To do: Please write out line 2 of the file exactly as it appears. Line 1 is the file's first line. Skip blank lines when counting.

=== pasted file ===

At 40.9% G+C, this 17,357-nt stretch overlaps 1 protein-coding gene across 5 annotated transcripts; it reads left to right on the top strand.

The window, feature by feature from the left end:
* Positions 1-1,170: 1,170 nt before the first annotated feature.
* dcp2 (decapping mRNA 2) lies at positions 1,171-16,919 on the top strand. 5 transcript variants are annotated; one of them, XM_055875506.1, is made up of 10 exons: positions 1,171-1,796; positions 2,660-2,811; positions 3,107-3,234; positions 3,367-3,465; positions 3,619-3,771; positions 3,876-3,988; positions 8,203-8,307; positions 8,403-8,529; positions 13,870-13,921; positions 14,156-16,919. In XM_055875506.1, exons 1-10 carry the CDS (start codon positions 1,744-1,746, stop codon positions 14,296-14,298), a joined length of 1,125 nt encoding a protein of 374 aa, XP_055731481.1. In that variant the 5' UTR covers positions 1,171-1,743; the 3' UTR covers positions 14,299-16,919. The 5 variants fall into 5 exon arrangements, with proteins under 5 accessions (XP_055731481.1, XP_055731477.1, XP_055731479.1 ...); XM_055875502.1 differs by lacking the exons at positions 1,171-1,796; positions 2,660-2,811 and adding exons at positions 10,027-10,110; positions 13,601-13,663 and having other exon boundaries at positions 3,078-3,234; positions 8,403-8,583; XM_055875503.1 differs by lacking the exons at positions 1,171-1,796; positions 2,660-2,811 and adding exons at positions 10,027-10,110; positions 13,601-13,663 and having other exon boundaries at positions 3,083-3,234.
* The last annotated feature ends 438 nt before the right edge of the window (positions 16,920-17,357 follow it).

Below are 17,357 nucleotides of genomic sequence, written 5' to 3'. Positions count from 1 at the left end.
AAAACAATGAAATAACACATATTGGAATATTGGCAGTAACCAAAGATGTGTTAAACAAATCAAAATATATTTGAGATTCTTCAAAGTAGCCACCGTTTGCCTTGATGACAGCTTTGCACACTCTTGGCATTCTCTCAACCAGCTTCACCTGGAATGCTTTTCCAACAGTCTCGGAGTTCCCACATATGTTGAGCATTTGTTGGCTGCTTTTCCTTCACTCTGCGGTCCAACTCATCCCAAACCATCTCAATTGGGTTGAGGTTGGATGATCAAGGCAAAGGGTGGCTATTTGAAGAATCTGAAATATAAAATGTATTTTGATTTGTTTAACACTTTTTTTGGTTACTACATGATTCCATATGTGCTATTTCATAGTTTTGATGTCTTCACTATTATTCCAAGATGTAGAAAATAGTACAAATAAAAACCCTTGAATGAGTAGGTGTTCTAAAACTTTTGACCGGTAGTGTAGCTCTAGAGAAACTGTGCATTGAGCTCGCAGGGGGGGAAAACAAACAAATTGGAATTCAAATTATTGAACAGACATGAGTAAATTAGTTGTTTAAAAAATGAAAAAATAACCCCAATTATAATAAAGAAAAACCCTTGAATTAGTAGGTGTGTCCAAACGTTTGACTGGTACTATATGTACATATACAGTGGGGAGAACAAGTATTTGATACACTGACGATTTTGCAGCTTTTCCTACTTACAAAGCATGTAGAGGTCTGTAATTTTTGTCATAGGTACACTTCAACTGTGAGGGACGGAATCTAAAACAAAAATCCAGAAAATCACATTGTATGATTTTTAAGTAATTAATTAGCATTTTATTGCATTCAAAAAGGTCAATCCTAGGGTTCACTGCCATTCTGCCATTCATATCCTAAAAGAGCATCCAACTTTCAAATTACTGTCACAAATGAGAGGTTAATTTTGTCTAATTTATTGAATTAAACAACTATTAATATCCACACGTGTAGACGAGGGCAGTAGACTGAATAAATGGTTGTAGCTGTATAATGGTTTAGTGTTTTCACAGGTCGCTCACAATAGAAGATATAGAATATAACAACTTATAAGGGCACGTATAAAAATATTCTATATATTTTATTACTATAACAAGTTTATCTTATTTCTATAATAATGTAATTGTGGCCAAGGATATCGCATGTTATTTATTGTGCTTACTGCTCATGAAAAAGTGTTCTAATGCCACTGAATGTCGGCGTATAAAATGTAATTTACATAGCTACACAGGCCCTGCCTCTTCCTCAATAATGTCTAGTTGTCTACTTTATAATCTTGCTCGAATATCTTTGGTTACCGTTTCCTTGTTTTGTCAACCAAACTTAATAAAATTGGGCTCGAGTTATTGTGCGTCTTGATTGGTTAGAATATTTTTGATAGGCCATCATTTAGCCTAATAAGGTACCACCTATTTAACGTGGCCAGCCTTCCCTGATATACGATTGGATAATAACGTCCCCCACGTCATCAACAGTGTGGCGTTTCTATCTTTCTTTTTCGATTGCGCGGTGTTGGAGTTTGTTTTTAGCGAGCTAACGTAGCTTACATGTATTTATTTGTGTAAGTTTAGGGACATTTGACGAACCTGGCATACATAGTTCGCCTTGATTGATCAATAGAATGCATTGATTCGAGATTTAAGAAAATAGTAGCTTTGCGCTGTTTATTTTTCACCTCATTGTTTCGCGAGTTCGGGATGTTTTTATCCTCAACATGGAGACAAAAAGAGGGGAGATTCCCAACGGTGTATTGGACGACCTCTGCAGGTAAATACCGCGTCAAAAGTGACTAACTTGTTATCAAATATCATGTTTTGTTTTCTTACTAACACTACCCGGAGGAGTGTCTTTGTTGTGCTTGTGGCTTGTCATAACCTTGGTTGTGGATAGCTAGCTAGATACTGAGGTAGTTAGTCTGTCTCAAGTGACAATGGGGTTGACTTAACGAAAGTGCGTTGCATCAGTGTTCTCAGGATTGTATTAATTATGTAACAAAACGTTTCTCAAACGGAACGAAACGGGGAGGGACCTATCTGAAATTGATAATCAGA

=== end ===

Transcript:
The window, feature by feature from the left end: